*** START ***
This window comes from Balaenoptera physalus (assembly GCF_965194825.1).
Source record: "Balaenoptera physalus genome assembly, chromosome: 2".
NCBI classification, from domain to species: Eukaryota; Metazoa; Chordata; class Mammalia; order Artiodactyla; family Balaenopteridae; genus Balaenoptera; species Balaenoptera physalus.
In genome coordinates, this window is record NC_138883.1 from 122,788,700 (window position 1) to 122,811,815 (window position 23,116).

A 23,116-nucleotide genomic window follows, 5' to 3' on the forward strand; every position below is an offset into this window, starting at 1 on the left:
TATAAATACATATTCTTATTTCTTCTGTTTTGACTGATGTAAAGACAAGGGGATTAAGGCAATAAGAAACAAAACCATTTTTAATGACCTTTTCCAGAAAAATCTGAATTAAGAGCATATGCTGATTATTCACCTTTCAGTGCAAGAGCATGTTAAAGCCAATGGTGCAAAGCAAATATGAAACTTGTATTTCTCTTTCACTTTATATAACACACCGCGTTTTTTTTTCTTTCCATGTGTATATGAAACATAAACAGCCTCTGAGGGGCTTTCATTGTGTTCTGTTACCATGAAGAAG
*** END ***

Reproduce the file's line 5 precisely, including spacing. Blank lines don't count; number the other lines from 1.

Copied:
A 23,116-nucleotide genomic window follows, 5' to 3' on the forward strand; every position below is an offset into this window, starting at 1 on the left: